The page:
As Bruce Hainley points out in his free-form catalogue essay, Friedman has been obsessed with self-portraiture in various forms from early on. This should come as no surprise, since so much of Friedman’s work incorporates as part of its meaning the act of its being made, the carrying out of the private ritual the artist sets for himself, such as staring at a blank sheet of paper for 1,000 hours. In 1994, Friedman carved a self-portrait of his head into a tablet of aspirin, and in a sculpture from 1999, he constructed a life-sized self-portrait in a characteristically slack posture, hands deep in his pockets, out of cubes of sugar, eroded sugar granules accumulating at his feet. Both of these portraits are at once dead-pan and deeply ambivalent, for he is forcing his image into basic commodities which also bear a problematic relationship to the self; they are the medicines and sweets we are addicted to, that help make our lives tolerable, but just barely. That Friedman’s vision of the self is not merely self-deprecating and comic but also darkly ironical is made clear by two pieces that are unfortunately not included in the show but are reproduced in the catalogue: a unique black-and-white photograph in which three hundred images of the artist in childhood taken by his father are superimposed into a cloudy, swarming haze, and a large C-print of the artist which he blotted out with thousands of arrows pointing to different parts of his body. The former suggests the futility of making the totality of childhood and memory wholly present, of unifying every version of one’s self into a single, coherent whole; in the latter, the artist’s image is not so much buried as erased, even dug out, by the precise arrows with which he is being identified. The arrows are part of a kind of map, a set of instructions, an accumulation of irreducible names, which attempt to represent the complexity of a body and self, and end up annihilating it.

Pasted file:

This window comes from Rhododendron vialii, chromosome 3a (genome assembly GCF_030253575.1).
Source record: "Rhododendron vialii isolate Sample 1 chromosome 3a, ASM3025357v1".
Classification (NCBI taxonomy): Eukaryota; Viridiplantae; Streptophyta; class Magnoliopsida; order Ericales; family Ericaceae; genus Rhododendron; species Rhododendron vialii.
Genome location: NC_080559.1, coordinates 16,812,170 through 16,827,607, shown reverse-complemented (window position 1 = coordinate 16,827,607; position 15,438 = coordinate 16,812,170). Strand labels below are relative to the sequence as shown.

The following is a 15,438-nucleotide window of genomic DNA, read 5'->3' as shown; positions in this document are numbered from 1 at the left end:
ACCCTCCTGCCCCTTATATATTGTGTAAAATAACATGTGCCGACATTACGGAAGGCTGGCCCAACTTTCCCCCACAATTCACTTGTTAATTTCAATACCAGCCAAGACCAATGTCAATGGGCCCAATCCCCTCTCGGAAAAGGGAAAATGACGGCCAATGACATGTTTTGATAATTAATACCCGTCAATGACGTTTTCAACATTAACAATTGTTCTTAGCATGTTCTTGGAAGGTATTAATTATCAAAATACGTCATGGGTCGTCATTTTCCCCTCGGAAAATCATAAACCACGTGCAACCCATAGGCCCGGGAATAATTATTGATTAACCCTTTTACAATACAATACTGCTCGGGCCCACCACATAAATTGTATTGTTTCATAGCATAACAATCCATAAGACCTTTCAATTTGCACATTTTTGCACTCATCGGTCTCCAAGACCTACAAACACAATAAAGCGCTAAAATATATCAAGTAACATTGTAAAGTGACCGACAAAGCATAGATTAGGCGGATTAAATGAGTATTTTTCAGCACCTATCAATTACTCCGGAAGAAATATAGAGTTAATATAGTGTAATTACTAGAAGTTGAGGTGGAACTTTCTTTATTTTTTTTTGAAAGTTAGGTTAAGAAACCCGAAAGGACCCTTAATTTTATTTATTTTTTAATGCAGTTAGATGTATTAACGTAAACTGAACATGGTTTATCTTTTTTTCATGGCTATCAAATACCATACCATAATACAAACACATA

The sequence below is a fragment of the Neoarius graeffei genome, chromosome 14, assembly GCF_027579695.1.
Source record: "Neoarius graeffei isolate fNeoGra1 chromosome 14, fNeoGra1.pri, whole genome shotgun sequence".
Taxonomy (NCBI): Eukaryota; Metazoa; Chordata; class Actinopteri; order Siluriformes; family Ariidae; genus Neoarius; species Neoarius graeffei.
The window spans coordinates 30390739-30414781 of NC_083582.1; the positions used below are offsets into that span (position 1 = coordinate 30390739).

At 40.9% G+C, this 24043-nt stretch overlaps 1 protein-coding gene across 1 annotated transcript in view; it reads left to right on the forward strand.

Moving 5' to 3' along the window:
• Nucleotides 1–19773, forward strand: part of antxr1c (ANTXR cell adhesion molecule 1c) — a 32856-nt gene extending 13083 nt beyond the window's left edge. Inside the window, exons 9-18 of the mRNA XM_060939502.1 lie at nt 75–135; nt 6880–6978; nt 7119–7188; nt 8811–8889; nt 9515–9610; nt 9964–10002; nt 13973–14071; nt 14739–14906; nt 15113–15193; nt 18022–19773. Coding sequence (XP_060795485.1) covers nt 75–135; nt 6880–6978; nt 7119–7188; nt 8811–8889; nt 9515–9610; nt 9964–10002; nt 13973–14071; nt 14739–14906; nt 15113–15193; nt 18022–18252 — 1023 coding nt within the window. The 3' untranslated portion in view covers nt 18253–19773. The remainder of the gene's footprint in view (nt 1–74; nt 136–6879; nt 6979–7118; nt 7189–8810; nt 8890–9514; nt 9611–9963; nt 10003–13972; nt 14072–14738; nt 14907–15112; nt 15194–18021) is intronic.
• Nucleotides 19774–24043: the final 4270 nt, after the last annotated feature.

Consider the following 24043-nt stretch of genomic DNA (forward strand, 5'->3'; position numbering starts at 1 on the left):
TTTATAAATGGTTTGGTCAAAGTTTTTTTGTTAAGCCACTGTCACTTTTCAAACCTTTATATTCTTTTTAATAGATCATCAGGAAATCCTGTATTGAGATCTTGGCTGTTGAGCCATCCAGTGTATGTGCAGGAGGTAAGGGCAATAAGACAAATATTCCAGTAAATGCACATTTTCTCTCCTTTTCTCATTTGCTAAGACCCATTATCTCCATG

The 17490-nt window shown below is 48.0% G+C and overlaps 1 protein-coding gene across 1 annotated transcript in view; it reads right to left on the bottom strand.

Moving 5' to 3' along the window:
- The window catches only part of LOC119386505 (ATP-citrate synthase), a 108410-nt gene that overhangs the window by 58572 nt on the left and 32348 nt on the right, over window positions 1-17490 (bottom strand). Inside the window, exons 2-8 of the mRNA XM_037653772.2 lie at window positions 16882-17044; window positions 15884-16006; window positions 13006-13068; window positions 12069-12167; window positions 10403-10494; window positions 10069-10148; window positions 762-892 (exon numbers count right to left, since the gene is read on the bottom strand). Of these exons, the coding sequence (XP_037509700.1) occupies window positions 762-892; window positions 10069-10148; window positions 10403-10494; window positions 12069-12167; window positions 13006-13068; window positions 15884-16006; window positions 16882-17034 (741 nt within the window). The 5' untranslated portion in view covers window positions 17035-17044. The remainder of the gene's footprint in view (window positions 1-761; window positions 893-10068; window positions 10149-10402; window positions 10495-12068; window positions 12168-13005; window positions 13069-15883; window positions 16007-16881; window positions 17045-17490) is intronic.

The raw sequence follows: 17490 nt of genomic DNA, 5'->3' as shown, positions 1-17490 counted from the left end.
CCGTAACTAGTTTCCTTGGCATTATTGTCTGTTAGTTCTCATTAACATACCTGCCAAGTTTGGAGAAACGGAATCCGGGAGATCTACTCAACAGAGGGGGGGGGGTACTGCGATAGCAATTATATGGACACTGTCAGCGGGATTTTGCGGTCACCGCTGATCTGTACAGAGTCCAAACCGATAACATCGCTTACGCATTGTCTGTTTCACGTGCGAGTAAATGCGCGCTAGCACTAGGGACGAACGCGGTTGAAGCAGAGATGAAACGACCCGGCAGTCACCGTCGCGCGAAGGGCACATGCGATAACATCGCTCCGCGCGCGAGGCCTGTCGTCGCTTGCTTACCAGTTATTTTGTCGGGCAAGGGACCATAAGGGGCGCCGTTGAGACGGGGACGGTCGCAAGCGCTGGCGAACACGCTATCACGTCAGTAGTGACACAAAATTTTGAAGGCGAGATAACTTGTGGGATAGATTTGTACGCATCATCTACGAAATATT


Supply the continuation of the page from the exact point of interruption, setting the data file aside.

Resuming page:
What may be Friedman’s most impressive work to date, however, is his lurid construction paper sculpture of himself as violently torn apart, scattered in a lake of construction paper blood. First exhibited at Feature Inc. in the spring of 2000, Friedman’s splayed, dismembered construction paper form quotes Giacometti’s cruelly erotic bronze, “Woman with Her Throat Cut.” Unlike Giacometti’s surrealist masterpiece, however, Friedman’s construction displays the body’s hokey, ripped flesh, its ligaments, bones, and entrails, its stuffing, as though to demonstrate with what uncertain, dime-store materials the human body is actually made. The face is like a mask, one eye socket empty, the jaw separated from the mouth, the brains like confetti spilling back out of the head, the torso, with its crinkled bits of green clothing, slashed and churned. Friedman’s self-portrait has all the ghoulish wackiness of a virtuoso children’s Halloween project, and yet the expression on the face, and the way the piece deflates the human form to stupid, store-bought elements, is tragic and frightening.